Back to Ganoksin | FAQ | Contact

Preserving Patina on Copper


#1

I recently purchased the book, “Directory of Jewelry Finishes” by
Jinks McGrath, which is fabulous. I followed the procedure to obtain
a blue patina on copper (using ammonia and salt). How do you
recommend I preserve this wonderful color? Renaissance wax? Something
more durable (and perhaps glossy) would be preferred. I welcome all
suggestions, and I recommend trying this beautiful patina!


#2

Cathy,

How do you recommend I preserve this wonderful color?

Try Simoniz paste auto wax. This is formulated for metal/auto
finishes, comes out glossy, and is extremely durable - practically
archival for items not subject to much use or touching, and
incredibly long wearing for pieces in service of some kind. Stay away
from lacquers, varnishes, etc. as these begin to peel at some
inconvenient time and cannot be reapplied unless you strip the rest
of of it completely back down to the surface.

Apply, let dry, and buff out with soft cloth.

Les Brown
L.F.Brown Goldwork
17 2nd St. East, Ste. 101
Kalispell, MT 59901


#3

Hello…My name is Aimee Domash, from St. Louis, Missouri… (I’m
de-lurking) I’m pretty new to this board (2-3 months)…so take it
for what it’s worth. I LOVE the colors that copper turns…however I
have tried Renaissance wax, and different spray sealers and they all
seem to change the color slightly. I have not really found a good
answer to this dilemma. My advise…the colors seems to stay better
on earrings (other than heavily worn pieces, ex…like bracelets )
and if you do spray a sealer… go light (don’t put to much on or
there will be nasty film on your piece!) I think someone mentioned
something to try a few weeks ago on this board but I forgot what it
was…maybe they will chime in again…Good luck!

Aim:-)


#4

I have used the salt and ammonia procedure for getting a blue patina
on copper, and never had a problem with it changing color. It is a
matt finish which is what I wanted.

I also got a permanent verdigris finish quite by accident once, and
have used it ever since. I was doing some lead soldering on a copper
pipe (making a trellis for my garden), and some of the flux used with
the solder got on the copper, and turned this marvelous blue/green
finish. I then took a paint brush, and painted the entire trelliswith
the flux and to my delight it took. That trellis has been in my
garden, exposed to all sorts of weather, rain, snow, etc., and still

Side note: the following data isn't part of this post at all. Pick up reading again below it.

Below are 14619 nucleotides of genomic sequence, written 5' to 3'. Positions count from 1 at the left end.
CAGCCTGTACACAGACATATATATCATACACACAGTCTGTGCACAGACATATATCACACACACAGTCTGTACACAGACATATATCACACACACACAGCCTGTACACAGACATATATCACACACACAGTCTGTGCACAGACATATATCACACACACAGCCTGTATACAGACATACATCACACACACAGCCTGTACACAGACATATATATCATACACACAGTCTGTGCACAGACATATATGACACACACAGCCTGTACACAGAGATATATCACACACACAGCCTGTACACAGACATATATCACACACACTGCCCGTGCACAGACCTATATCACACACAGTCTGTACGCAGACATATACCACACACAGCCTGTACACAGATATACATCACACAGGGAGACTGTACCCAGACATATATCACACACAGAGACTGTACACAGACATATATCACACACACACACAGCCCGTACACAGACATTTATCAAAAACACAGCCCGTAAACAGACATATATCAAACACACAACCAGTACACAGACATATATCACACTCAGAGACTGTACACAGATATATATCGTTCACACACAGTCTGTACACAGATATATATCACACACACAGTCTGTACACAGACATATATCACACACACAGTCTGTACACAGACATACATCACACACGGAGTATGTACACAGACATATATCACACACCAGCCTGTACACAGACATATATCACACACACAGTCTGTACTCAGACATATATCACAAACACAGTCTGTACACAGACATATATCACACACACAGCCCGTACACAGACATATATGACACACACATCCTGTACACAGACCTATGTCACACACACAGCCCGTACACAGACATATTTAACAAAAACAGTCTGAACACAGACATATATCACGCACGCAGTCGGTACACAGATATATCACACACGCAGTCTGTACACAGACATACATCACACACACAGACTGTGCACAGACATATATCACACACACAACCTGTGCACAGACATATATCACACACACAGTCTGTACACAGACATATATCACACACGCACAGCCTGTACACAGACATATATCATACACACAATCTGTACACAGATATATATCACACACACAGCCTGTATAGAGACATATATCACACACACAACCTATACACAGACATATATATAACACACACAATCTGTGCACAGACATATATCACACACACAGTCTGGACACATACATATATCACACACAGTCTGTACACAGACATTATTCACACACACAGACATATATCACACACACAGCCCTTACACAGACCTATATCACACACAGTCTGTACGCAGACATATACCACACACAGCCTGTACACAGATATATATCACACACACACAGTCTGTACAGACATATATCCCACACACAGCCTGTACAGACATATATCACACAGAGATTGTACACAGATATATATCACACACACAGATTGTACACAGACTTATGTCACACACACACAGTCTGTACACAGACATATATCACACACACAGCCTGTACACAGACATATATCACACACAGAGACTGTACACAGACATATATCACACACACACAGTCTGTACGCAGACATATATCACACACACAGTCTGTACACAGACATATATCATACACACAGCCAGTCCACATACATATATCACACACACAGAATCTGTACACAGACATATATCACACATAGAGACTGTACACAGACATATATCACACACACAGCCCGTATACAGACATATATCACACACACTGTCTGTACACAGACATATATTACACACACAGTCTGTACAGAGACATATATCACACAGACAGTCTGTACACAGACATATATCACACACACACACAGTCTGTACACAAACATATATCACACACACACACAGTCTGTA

has that verdigris finish.

I put some on some copper that I was combining with enamels in a
large wall piece, and again, the color is true and has held up.

You can get the flux from any stained glass place—it is the one
stained glass artists use when soldering.

Having said that, I do think some research may be needed to find out
if it would be harmful to the skin if applied to a piece of copper to
be incorporated into jewelry—even after it has dried fully.

Alma


#5

Cathy,

I’ve been doing the same sorts of things, combining the salt and
ammonia treatment with vinegar and sometimes mixing in borax flux
with heat on copper or bronze. I’ve gotten patinas that look like
they were painted by an Impressionist ! Very beautiful tones and
patterns of color.

Now then - I put a light coat of Renaissance wax on, followed by a
second coat. This seems to “fix” the patina. But the Renaissance wax
is not especially tough and has a matte finish. So, I follow the
technique that some sculpture conservators (this was at Brookgreen
Gardens in South Carolina, where I sit at the moment) taught me,
which is to finish off with Butcher’s Bowling Alley Wax. This gives
you a very tough, durable coating that will take on a nice gloss if
polished with a soft cloth. If you want to go back to a matte finish,
simply put a light coat of Renaissance wax on over top and you’re
back to the matte finish. The two waxes are compatible.

Mind you, the important thing in order not to “mess up” the patina
(since it is often powdery and fragile) is to use a soft quality
brush. I use a Kolinsky red sable watercolor brush (got plenty since
I’m a watercolorist too) which works just fine.


#6

With cold patinas being of a fragile nature, before waxing Ron Young
and other recommend that you spray a matt varnish on it and let rest
for up to a week to give the patina, varnish and copper to bond
together. Then the bite to the surface and varnish become tight to
be able to stand up to waxing. Ron Youngs videos on Hot and cold
patinas for bronze,brass and copper. He also has a book or books on
it. Including one on steel patinas. Here is a web based video rental.
http://smartflix.com have used them and service is first rate.

been there, done that !
glen


#7
Mind you, the important thing in order not to "mess up" the patina
(since it is often powdery and fragile) is to use a soft quality
brush. 

On copper or brass, verdigris-type patinas-- if you let the patina
grow slowly over time by enclosing the piece with (not in) a dish of
ammonia, etc, the patina will be so durable that you can buff over
it without damage. Patinas that happen quickly seem to come off the
same way. It may take a day or two with the more passive method, but
the results are worth it. If you want a pattern, rather than a solid
color, soak wood chips or sawdust in the patina, in a plasic bag,
and bury your piece in it for a day or two. The bigger the wood
chips (think gerbil litter) the bigger the pattern. Try it, it’s
fun!

Noel